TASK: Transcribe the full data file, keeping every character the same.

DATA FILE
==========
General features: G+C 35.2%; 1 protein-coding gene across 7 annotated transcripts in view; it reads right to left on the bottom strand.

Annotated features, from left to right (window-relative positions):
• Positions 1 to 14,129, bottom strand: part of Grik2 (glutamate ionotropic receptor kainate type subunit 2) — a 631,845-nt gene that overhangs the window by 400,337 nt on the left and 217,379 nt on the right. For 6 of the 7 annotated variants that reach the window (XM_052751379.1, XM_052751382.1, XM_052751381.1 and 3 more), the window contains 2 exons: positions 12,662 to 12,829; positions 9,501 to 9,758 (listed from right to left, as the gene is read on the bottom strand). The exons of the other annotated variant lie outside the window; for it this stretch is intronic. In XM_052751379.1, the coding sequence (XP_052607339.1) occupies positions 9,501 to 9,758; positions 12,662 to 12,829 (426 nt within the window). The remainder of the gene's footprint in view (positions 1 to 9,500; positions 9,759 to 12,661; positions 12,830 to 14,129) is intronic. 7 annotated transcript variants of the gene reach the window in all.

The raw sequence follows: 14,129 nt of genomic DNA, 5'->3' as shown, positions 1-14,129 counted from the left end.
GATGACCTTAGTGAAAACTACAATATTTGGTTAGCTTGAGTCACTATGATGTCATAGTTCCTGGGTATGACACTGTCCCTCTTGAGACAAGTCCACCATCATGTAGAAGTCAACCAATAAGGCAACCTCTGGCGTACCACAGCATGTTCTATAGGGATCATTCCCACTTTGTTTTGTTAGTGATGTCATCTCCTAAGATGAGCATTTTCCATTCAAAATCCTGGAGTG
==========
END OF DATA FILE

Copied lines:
General features: G+C 35.2%; 1 protein-coding gene across 7 annotated transcripts in view; it reads right to left on the bottom strand.

Annotated features, from left to right (window-relative positions):
• Positions 1 to 14,129, bottom strand: part of Grik2 (glutamate ionotropic receptor kainate type subunit 2) — a 631,845-nt gene that overhangs the window by 400,337 nt on the left and 217,379 nt on the right. For 6 of the 7 annotated variants that reach the window (XM_052751379.1, XM_052751382.1, XM_052751381.1 and 3 more), the window contains 2 exons: positions 12,662 to 12,829; positions 9,501 to 9,758 (listed from right to left, as the gene is read on the bottom strand). The exons of the other annotated variant lie outside the window; for it this stretch is intronic. In XM_052751379.1, the coding sequence (XP_052607339.1) occupies positions 9,501 to 9,758; positions 12,662 to 12,829 (426 nt within the window). The remainder of the gene's footprint in view (positions 1 to 9,500; positions 9,759 to 12,661; positions 12,830 to 14,129) is intronic. 7 annotated transcript variants of the gene reach the window in all.

The raw sequence follows: 14,129 nt of genomic DNA, 5'->3' as shown, positions 1-14,129 counted from the left end.
GATGACCTTAGTGAAAACTACAATATTTGGTTAGCTTGAGTCACTATGATGTCATAGTTCCTGGGTATGACACTGTCCCTCTTGAGACAAGTCCACCATCATGTAGAAGTCAACCAATAAGGCAACCTCTGGCGTACCACAGCATGTTCTATAGGGATCATTCCCACTTTGTTTTGTTAGTGATGTCATCTCCTAAGATGAGCATTTTCCATTCAAAATCCTGGAGTG